Usain Bolt not so much breaking the 100m world record but smashing it to smithereens in Beijing in 2008.
Mo Farah, Greg Rutherford and Jessica Ennis all achieving superb gold medal victories in their respective fields on the same glorious evening in London four years later.
All of these throw up iconic images from Olympic bygones and are indelibly etched on the minds of spectators across the globe.
Now, imagine that the year is 2024.
The Games in Paris are getting down to the nitty-gritty stage.
It has come down to this – one final match to see who takes gold and will be recorded in the annuls of sporting history.
Great Britain’s ‘Joe Bloggs’ is competing with a Japanese peer.
The pair are doing battle not on the track or field, but on screen, playing the FIFA video game series – a simulated computer game that sees gamers control teams.
This scenario may sound far-fetched, but it could well become a reality.
Plans are already afoot for eSports – which simply stands for electronic sports – to be part of the Games, potentially as a demonstration sport in Paris in six years’ time.
Last year, the International Olympic Committee (IOC) said it was open to exploring the possibility of including eSports in future Games, before stating it “could be considered a sporting activity” but “must not infringe” on Olympic values in order to be recognised as a sport.
Since then it has been confirmed eSports will be a medal event at the Asian Games in 2022.
All of this goes to show that eSports is being taken notice of.
Such is the clamour for the activity that certain tournaments can attract thousands of spectators to huge, multi-plex arenas.
If you think those numbers are impressive then you should see some of the prize money handed out.
It is not uncommon for competitors, often aged between 17 and 25, to walk away with six-figure fees for coming out on top.
Dr Nick Robinson is an Associate Professor in Politics and International Studies/Videogames Research at the University of Leeds.
He believes that the appetite for eSports partly comes down to the lack of barriers that it takes to become a success.
“FIFA is the world-leading football video game in the world and it’s the game that predominantly young people will play,” Dr Robinson said.
“They have a growing association with all levels of football, with the Premier League and EFL.
“People that play it might well rise to a certain standard in the game.
“It’s a very democratic form of sport in that sense.
“For example, people who are disabled can be one of the best FIFA players in the world.
“So there’s something attractive about it in that regard.
“Also, part of the reason that it’s growing at such a rate is because of the money involved in it.
“Recently, Michael Jordan (former basketball star, pictured right,) has invested a considerable amount of money into eSports in the US.
“This kind of phenomenon of investing via high-profile entertainers is pretty widespread.
“There is a massive amount of interest in it, with millions of dollars in prize money up for grabs. Lots of people are watching it and there are a lot of parallels with real-life sport.”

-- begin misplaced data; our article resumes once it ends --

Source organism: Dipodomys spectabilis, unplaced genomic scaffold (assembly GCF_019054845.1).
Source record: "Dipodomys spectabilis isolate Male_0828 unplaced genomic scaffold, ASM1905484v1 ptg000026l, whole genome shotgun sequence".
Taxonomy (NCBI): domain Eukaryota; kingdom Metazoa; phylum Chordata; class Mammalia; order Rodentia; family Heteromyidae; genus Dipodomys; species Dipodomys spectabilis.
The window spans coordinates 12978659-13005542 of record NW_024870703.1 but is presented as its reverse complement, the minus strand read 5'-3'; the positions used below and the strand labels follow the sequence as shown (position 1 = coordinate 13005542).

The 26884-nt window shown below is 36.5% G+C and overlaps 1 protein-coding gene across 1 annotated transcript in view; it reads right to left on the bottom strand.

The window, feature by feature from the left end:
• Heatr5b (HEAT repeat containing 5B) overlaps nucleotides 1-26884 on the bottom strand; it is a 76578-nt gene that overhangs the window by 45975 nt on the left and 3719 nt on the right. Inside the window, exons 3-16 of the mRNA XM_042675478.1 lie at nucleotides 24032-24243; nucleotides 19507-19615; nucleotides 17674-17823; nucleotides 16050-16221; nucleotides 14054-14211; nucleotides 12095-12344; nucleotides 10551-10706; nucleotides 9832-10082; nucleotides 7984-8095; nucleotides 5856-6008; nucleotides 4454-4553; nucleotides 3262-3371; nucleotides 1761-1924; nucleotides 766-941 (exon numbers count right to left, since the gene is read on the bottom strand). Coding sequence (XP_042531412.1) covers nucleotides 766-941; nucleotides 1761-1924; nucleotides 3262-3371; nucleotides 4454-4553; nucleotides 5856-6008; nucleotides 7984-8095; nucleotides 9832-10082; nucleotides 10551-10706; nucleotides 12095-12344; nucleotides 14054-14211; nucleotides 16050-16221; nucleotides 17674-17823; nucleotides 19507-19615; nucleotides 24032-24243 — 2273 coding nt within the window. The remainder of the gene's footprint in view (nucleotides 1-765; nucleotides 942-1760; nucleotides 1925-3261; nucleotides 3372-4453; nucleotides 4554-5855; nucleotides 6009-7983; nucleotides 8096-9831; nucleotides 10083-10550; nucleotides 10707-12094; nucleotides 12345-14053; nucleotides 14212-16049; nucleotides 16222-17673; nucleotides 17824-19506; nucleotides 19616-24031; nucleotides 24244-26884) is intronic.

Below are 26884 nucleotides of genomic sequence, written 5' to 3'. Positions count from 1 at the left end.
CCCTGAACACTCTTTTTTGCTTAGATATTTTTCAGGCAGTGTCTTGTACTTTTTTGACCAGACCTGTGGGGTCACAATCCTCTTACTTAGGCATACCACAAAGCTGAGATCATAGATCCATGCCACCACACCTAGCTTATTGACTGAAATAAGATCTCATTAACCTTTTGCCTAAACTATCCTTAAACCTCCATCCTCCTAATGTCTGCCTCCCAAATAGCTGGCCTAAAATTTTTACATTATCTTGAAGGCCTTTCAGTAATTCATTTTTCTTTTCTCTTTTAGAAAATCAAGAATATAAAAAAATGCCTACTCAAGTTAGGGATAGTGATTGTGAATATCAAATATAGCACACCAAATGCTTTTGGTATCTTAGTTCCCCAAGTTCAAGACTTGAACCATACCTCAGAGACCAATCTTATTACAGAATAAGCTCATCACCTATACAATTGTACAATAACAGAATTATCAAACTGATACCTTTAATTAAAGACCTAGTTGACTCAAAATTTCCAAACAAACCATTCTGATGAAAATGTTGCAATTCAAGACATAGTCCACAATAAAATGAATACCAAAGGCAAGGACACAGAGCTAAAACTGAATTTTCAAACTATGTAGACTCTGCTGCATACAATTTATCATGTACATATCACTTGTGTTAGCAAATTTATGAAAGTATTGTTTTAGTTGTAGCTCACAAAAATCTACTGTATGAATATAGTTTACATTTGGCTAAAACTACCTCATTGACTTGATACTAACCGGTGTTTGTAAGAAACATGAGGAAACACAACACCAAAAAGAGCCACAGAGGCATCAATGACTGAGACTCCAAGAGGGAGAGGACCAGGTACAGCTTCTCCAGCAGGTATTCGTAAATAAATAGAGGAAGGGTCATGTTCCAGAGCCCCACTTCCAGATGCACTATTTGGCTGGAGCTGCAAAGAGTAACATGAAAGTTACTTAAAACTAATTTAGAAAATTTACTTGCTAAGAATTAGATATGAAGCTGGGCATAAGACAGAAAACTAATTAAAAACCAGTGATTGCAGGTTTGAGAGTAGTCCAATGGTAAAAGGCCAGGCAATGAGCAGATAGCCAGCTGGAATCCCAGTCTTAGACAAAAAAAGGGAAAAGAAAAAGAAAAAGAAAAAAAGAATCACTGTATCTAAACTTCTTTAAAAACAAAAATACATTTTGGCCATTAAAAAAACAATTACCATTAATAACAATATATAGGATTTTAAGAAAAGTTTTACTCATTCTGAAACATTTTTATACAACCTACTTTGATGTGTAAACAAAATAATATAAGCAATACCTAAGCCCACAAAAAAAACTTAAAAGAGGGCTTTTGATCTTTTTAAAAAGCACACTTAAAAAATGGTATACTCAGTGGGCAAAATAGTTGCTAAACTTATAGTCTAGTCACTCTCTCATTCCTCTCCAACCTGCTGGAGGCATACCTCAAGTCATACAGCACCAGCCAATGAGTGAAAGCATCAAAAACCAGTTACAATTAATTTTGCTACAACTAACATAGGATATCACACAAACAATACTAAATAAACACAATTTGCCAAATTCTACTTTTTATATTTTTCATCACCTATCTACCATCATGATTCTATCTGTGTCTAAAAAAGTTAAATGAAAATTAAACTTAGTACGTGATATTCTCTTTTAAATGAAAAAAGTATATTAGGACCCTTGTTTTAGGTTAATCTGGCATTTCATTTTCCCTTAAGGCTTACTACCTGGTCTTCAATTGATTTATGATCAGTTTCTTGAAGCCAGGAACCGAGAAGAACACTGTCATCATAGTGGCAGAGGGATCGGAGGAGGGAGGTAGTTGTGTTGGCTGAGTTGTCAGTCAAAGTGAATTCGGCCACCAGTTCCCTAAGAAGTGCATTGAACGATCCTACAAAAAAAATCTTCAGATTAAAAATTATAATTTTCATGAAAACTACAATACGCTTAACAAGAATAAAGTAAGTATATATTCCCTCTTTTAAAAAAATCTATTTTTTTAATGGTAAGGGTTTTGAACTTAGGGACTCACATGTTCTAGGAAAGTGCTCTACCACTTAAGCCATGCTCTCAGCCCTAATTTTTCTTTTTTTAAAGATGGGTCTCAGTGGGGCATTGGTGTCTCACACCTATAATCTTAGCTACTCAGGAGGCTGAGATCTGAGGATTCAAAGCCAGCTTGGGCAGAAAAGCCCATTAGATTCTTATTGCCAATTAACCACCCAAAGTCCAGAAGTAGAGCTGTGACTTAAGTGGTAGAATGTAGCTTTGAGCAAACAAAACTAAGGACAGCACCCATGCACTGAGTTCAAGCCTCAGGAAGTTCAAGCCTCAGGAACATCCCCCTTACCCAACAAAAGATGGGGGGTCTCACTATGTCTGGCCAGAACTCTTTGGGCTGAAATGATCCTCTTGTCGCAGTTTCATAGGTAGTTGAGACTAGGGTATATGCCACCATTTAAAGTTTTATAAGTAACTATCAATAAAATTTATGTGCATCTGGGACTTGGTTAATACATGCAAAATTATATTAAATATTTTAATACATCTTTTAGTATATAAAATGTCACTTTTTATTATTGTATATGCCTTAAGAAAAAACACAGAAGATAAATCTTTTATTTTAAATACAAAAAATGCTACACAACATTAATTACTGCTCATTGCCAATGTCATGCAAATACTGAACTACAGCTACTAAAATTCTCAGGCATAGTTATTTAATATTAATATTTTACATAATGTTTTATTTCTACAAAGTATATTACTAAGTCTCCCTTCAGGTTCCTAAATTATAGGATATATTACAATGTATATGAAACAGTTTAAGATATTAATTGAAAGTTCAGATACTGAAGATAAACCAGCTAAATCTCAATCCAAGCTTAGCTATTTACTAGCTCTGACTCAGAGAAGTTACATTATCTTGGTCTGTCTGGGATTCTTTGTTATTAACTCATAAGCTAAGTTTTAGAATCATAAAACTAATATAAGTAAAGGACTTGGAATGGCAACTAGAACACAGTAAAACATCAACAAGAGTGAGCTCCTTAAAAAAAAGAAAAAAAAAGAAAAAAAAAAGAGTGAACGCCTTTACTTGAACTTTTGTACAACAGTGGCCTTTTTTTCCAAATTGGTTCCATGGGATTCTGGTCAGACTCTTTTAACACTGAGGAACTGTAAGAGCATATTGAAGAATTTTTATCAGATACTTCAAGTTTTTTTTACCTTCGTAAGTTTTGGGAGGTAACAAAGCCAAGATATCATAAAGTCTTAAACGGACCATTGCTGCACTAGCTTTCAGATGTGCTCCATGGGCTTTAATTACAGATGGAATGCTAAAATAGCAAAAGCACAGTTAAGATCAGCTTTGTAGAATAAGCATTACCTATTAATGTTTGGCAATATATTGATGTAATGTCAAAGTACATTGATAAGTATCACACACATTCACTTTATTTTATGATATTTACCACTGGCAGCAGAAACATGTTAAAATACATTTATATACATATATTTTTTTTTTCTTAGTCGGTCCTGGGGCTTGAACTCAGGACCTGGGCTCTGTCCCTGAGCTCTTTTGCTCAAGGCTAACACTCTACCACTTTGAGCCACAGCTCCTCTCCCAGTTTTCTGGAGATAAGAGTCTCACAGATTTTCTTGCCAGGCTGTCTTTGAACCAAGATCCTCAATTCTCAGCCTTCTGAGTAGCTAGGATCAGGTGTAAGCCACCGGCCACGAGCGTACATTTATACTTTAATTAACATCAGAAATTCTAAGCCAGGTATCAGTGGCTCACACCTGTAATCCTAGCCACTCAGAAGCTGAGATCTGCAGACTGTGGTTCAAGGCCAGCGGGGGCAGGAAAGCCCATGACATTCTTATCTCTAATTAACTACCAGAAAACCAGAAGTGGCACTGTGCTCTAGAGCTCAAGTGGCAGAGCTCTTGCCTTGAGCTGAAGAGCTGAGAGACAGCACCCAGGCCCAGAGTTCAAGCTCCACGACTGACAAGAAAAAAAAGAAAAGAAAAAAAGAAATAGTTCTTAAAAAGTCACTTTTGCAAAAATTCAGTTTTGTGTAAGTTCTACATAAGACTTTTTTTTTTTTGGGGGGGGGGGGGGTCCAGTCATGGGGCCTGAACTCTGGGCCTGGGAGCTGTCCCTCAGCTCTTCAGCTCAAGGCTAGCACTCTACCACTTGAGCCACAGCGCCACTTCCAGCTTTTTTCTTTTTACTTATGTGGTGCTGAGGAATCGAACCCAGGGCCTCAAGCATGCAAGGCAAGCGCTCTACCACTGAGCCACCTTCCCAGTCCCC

The growth of eSports is not just restricted to the technology-obssesed heartlands of Asia and the United States.
Right here in the Broad Acres the ‘sport’ is beginning to take grip.
Last month, Rotherham United became the first professional football club in Yorkshire to have their own eSports team.
The concept will see a squad of players competing in a professional league, whilst representing the Millers. The link-up is one that is relatively new to the UK, but across the pond this arrangement is already proving popular.
Dr Robinson points to the recent example of teams in the National Basketball Association (NBA).
“This is a common pattern in the NBA,” he said. “There’s a game called NBA 2k19, which is as popular in the States as Fifa is over here.
“Almost all the elite level teams have their own eSports team who play in a competitive league.
“To give you some sense about the amazing amount of investment, the Toronto Raptors’ eSports team all live in a house together.
“They are paid a professional salary, train together on a daily basis and then participate in these competitions.
“It’s becoming an integrated model.
“Despite the arguments over its classing as a sport, eSports require a vast amount of skill and training and people at the elite level of it are actually considered athletes.
“If a lot of people start watching, then I imagine that almost every team will end up having a professional eSports team sooner rather than later.”
Millers taking lead esports role
eSports is a form of competition using video games.
Its popularity has soared in recent years, thanks to advanced technology offering improved user experience and the ability to play anyone in the world online.
One of the most popular games that people compete on is Fifa, which is the best-selling football video game series in the world. It has released a new title every year since 1993.
The phenomenon of professional teams signing up players to represent them recently saw Rotherham United invest in its own eSports team to represent them at tournaments.
The link-up will also see the club offer fans the chance to play Fifa on matchdays.
Rob Hawden, eSports team manager, said: “We are delighted to be collaborating with the club.
“Rotherham United has some of the most passionate fans in the country.
“We want to help spread the club’s wings to build on an already growing fanbase.”